Jay Z's 4:44 Album Has Officially Gone Platinum. Did I Mention That It Went Platinum In Four Days With No Physical Store Release? Well Now You Know. Jay Z Did A Digital Release And Took The Market By Storm. Now In My Opinion Some Of Those Other Artist That Are Upset With Jay Should Take Notes. Because If I'm Not Mistaken None Of Them Have Accomplished As Much As Jay Z As An Artist Or Businessman. On Top Of Going Platinum With 4:44 He's Got The Most Platinum Albums In Hip Hop. Now I'm Not Sure What The Rules Are But I'm Sure They Really Don't Apply To Jay. He's Clearly Doing Whatever He Wants And Getting It Right Even When He's Wrong! Lol From The J106Live Squad Congrats Jay!!!!!!
Kanye West has decided to leave Jay-Z’s premium streaming service Tidal over a financial dispute, TMZ reports. West’s lawyer reportedly notified Tidal in writing a month ago that they believed Tidal was in breach of their contract with the mercurial rapper, and therefore considered his contract terminated. After two weeks of negotiations failed, West’s team reiterated its position that he was no longer under contract with Tidal, Tidal reiterated their position that he was, and now their partnership has reportedly gone sailing off a waterfall without so much as a barrel. Money squabbles quickly become Byzantine once lawyers are involved, but here are the items in dispute so far, totaling more than $3 million:
A Memphis-based rapper who goes by the stage name of Blac Youngsta was one of three men who surrendered to the Mecklenburg County Sheriff’s Office on Tuesday for their alleged involvement in a chaotic February shootout in uptown.
Charlotte-Mecklenburg Police charged Youngsta (nee Sammie Benson), 27; Frederick Black, 23; and Antavius Gardner, 20, with six counts each of discharging a weapon into occupied property and felony conspiracy.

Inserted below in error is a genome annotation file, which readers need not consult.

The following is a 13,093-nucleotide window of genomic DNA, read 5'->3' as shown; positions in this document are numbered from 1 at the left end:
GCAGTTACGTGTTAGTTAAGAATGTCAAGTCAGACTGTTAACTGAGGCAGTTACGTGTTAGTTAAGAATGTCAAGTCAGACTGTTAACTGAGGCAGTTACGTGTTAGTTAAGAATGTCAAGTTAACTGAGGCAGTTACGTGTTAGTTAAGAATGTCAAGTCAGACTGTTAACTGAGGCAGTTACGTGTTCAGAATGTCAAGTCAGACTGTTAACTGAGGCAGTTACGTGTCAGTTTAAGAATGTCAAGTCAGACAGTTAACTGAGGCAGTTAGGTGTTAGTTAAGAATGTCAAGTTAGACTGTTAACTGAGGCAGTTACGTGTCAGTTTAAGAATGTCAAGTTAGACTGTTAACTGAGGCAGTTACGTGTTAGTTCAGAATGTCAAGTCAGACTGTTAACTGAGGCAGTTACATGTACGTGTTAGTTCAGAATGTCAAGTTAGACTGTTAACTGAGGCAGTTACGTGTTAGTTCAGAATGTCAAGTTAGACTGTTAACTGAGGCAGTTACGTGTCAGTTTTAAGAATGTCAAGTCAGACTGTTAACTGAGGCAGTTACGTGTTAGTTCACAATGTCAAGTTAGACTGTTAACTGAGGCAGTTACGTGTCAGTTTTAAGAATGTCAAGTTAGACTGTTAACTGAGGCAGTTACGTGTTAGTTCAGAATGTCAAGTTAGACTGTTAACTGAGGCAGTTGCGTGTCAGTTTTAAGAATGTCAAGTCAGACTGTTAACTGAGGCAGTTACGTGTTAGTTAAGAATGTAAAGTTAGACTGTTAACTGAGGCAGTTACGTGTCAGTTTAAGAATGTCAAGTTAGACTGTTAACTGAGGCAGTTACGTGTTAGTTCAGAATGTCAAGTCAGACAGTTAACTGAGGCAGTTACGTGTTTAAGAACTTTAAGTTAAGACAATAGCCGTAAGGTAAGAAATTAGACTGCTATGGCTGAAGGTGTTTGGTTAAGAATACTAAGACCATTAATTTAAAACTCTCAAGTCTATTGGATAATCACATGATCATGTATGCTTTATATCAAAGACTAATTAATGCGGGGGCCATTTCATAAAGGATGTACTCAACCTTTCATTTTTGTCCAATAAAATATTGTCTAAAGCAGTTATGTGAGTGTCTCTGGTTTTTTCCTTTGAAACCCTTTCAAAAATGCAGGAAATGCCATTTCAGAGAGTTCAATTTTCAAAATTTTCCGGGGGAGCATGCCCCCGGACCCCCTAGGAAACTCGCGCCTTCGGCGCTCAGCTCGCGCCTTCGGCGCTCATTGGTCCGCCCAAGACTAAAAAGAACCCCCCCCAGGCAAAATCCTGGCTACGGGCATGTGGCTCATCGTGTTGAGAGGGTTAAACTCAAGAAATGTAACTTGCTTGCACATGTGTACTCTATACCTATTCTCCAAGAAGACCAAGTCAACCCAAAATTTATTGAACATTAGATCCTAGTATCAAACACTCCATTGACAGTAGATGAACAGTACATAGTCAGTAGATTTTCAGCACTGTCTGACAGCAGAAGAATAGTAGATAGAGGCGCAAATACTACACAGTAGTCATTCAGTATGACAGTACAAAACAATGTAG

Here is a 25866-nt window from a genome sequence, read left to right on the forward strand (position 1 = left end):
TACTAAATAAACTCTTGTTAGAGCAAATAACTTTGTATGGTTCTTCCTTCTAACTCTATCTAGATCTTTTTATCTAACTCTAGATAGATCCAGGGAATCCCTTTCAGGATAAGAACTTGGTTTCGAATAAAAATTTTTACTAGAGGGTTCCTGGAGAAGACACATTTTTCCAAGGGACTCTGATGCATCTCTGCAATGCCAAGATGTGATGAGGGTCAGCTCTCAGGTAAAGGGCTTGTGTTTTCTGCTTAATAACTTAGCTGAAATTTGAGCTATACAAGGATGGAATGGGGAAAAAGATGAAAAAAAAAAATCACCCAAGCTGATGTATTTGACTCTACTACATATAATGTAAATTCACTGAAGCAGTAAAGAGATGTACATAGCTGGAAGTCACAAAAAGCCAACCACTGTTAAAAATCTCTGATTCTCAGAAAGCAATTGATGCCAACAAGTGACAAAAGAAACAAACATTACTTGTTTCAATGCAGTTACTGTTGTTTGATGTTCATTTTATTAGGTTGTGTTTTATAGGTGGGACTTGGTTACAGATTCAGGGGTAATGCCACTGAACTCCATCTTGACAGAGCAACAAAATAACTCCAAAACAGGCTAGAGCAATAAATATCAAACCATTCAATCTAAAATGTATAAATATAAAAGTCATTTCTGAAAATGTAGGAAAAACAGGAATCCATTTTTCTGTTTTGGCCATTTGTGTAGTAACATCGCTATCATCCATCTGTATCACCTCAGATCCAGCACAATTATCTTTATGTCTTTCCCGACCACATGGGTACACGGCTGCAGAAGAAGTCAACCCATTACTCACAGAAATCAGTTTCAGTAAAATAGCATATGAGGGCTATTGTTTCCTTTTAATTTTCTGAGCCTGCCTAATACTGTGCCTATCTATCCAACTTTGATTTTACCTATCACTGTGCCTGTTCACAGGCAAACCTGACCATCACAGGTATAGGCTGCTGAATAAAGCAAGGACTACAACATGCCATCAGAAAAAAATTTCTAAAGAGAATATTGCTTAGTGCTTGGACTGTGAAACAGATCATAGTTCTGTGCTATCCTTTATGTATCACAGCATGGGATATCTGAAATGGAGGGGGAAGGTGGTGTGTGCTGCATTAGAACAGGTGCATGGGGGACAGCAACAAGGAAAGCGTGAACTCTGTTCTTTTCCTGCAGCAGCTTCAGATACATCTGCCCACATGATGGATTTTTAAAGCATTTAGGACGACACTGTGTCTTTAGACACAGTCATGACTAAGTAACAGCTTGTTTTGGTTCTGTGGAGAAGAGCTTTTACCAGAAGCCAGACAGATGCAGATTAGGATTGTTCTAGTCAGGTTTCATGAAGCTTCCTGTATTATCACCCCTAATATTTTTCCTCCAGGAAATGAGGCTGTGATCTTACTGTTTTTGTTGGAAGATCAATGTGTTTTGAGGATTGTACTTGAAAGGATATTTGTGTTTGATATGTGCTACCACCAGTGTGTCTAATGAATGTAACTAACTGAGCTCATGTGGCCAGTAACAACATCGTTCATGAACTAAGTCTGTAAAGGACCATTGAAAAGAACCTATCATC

It’s the latest turn of events in a saga that, according to hip-hop media outlets, stems from a rivalry between out-of-town rappers.
First, though, here’s the official/original account of what happened on Feb. 25, according to Charlotte-Mecklenburg police: At about 6:30 p.m. – about 30 minutes before the final game of the CIAA tournament at the nearby Spectrum Center – several dozen rounds were fired in the 600 block of North Caldwell Street, and bullets hit multiple homes and vehicles indiscriminately. No one was hurt.
Investigators eventually recovered about 100 spent shell casings from the road, fired from various guns and a rifle. They also found two bullet-ridden SUVs on Parkwood Drive with tires blown out on both; the front and rear windows of one of them were shattered. White tissues stained with what appeared to be blood also were found outside one of the vehicles, according to court documents.
By the next morning, several national hip-hop-related websites were reporting that one of the targets was Young Dolph – another Memphis-based hip-hop artist – who was in town that night for an unofficial CIAA party/concert at Cameo Charlotte nightclub. (At the time, CIAA commissioner Jacqie McWilliams said the shootout was not connected to the tournament.)